I learned C++ the hard way: in the early 1990’s, the best reference was Ellis’s and Stroustrup’s The Annotated C++ Reference Manual. At the advice of a good friend, I bought a copy, read it cover to cover several times, and spent the next several years of my career banging my head against the wall in largely C-only development projects trying to get mindshare to do things in C++. As a result, I learned a lot of bad habits at first, and wasn’t always the first guy to pick up on then-new things like the Standard Template Library when it became available. Add my extensive experience with Qt, and my C++ experience is actually quite spotty — there’s definitely room for improvement.
As a result, I jumped at the chance to review Bjarne Stroustrup’s Programming: Principles and Practice Using C++, 2nd Edition (Amazon link). This is an entry-level textbook on programming in C++ for new software developers; its target is obviously an undergraduate class for computer science majors, rather than a reference for a seasoned software developer. (If you’re looking for C++ for the seasoned developer, check out Stroustrup’s The C++ Programming Language, 4th Edition.)
Programming: Principles and Practice using C++ is an excellent modern introduction to what it means to be a programmer, while teaching all of the essentials of C++ you’re likely to need for your first few years. It covers a lot — C++ syntax, data types, the basics of object-oriented design, generic programming through templates, testing, and many other topics. The book is chock-full of code, often showing the iterative nature of programming as Stroustrup lays out the requirements for a program, and then shows version after version that works towards meeting those requirements. It clearly demonstrates how good software developers should approach programming problems, and is as much a book about thinking about programming as it is a book about programming. Which is, I think, exactly what the neophyte needs.
Don’t look here for a lot of information about clever data structures or algorithms — and that’s a good thing. Stroustrup leverages the STL for that, and emphasizes something I think good programmers already have learned — the best code is usually the code you didn’t write. There’s short discussions about some algorithms, of course, as befits a book on programming, as well as the idea behind an algorithm. But, for example, instead of learning to program a red-black tree, Stroustrup points the reader towards the STL’s
map, and leaves it at that.
It’s scrupulously up to date, too, covering relevant portions of the latest C++14 standard, as well as using C++11 everywhere — which is great, because most compilers are C++11 compliant anyway, and students should be able to compose and understand programs using the latest language features.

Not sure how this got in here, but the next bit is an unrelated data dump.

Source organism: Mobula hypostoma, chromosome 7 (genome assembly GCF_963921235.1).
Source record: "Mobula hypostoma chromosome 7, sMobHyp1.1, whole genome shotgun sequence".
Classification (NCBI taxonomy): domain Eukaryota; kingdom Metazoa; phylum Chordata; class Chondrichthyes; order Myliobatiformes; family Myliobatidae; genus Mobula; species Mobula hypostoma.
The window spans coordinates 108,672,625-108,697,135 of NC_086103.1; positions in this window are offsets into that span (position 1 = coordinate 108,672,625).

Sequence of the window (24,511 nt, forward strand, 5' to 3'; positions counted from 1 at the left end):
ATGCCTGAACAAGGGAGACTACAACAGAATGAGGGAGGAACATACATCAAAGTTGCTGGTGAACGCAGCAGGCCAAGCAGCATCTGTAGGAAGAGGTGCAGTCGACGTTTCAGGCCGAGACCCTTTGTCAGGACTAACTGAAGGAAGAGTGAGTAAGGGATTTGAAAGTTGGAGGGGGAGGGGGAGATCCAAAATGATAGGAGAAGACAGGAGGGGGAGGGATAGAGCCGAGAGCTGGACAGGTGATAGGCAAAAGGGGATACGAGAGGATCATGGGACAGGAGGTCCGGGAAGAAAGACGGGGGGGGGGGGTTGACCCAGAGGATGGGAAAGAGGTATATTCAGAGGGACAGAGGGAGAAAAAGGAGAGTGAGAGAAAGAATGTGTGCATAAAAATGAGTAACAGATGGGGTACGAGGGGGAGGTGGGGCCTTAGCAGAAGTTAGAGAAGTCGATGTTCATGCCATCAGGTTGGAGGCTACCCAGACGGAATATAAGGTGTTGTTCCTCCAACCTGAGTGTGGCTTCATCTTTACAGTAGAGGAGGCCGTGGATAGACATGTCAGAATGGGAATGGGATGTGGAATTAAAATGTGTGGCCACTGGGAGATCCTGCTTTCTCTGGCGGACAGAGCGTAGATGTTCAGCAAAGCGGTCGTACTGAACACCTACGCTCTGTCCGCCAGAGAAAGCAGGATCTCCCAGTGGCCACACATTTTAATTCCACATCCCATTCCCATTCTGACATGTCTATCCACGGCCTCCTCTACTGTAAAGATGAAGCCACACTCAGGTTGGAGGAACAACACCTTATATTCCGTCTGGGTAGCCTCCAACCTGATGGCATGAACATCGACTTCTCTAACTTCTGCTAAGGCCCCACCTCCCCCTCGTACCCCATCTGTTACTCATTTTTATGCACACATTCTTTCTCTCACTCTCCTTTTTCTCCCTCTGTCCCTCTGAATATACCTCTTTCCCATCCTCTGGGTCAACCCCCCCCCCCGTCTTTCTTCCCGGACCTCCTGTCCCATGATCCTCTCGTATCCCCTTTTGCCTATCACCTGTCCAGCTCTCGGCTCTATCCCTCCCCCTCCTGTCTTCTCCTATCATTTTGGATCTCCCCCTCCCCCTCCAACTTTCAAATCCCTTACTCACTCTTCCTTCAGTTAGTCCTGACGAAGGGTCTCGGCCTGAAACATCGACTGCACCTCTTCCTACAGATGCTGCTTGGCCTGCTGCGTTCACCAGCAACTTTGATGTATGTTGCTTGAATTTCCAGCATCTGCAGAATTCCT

Refreshingly, the book includes not just a discussion of object-oriented programming through the classic example of graphical programming, but actually enables readers to do simple graphical programming through a library on top of FLTK. In discussing the design and implementation of the library, Stroustrup covers classic object-oriented programming, including decomposition, inheritance, and data hiding. While the example is old, Stroustrup’s coverage of it is refreshingly up to date and thorough,
The strongest parts of the book are probably on the topic of generic programming and testing: one of the multi-chapter examples is a re-implmentation of the
std::vector class, including almost everything in the standard library. This is an excellent introduction to a number of topics, including API design, memory management, pointers, templates, and generic programming in general. A little later is an excellent chapter going over iterators, looking at iterators as a classic example in generic programming.
It speaks highly of the book that I learned a few things in my read of the book; in some cases it was clarifying the reason behind a lesson I learned in the school of hard knocks, which is great to see in an introductory book of this sort. It was also refreshing to see how programming is taught today, especially using a language as fundamental as C++ is in the industry. In hiring engineers, I worry about the large number of developers who start with Java and never really get back to the basics; Stroustrup covers the basics quite nicely (including a chapter on embedded systems programming) without writing a textbook that’s only about the basics.
I’d recommend this book strongly to anyone just starting out in software development, and with some caveats for developers who already have significant programming experience. I think there’s someone for everyone in it, although the high price means if you’re skilled at teaching yourself programming languages — or just want to brush up on C++11 and C++14 — this might not be the most affordable purchase, even if it is a great read. But as an introductory textbook, it’s hard to beat, giving you a firm start in the fundamentals of programming in today’s world.